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Pound sinks on reports Merkel has rejected Johnson’s Brexit offer

Edmund Heaphy
Finance and news reporter
Prime minister Boris Johnson with German chancellor Angela Merkel in Berlin in August. Photo: Fabrizio Bensch/Reuters

The pound sunk on Tuesday following reports that German chancellor Angela Merkel had comprehensively rejected prime minister Boris Johnson’s Brexit offer.

The BBC first reported that Downing Street has now concluded that a Brexit deal is “essentially impossible” after Merkel told Johnson in a phone call on Tuesday that a deal based on the UK’s latest Brexit proposals was unlikely.

The pound fell by more than 0.4% against the dollar (GBPUSD=X) to around £1.225. It declined by as much as 0.68% against the euro (GBPEUR=X), to €1.11, a four-week low.

According to a Downing Street source, Merkel said that the UK must accept that Northern Ireland must remain part of the European Union’s customs union if it wants to reach agreement on a deal with the bloc.

The pound fell to a four-week low against the euro on Tuesday. Chart: Yahoo Finance

The German government confirmed that the call, which was held at 8am on Tuesday, took place. But it declined to comment further.

“As usual, we do not report from such confidential conversations,” a spokesperson said.

The Downing Street source described it as a “clarifying moment” for Johnson.

A spokesperson for the European Commission said on Tuesday that the EU’s position “has not changed.”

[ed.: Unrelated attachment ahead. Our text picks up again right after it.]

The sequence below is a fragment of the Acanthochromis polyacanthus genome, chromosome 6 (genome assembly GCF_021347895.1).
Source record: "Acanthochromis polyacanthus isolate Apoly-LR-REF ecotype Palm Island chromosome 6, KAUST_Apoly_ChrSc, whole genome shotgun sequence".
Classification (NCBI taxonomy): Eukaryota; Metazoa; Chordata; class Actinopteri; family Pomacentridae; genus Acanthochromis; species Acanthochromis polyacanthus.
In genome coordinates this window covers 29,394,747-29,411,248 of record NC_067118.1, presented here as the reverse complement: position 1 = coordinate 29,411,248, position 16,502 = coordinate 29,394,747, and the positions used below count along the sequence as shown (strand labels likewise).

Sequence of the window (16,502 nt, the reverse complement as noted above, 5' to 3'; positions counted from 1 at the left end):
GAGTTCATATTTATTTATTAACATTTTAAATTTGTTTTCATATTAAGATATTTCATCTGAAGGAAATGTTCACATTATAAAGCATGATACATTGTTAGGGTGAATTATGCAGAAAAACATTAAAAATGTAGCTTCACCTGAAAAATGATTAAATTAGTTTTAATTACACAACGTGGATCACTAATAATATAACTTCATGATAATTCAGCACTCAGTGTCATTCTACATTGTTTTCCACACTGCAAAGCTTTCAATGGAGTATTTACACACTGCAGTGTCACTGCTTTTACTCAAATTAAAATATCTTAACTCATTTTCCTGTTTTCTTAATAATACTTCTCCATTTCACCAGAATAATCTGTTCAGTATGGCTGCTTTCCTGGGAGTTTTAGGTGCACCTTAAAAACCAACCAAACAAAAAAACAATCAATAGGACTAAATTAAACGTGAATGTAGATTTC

“We want a deal, we are working for a deal with the United Kingdom, and under no circumstances will we accept that the EU wants to do harm to the [Good Friday Agreement]. The focus of our work is to protect it in all its dimensions.”

A proposal put forward by Johnson last week would see the controversial backstop, which is designed to prevent a hard border in Northern Ireland, replaced with a system that would include “decentralised” economic controls.

Though Northern Ireland would leave the EU’s customs union, an “all-island regulatory zone” could be implemented on a rolling basis every four years.

The plans have been rejected by the business community in Northern Ireland and the majority of political parties there, and the EU believes that the plan could cause major disruption to Ireland’s all-island economy and harm the Good Friday agreement.

The 1998 agreement ushered in 20 years of relative peace and stability on the island of Ireland.

In the 30 years before it was signed, clashes between unionists and republicans — known simply as the Troubles — took the lives of more than 3,600 people.

“Sterling is under the cosh again as hopes of a deal between the UK and EU fade. The last flicker of hope was snuffed out this morning after a call between the prime minister and chancellor Merkel of Germany left the process at an impasse,” said Neil Wilson, the chief market analyst at Markets.com, in a note.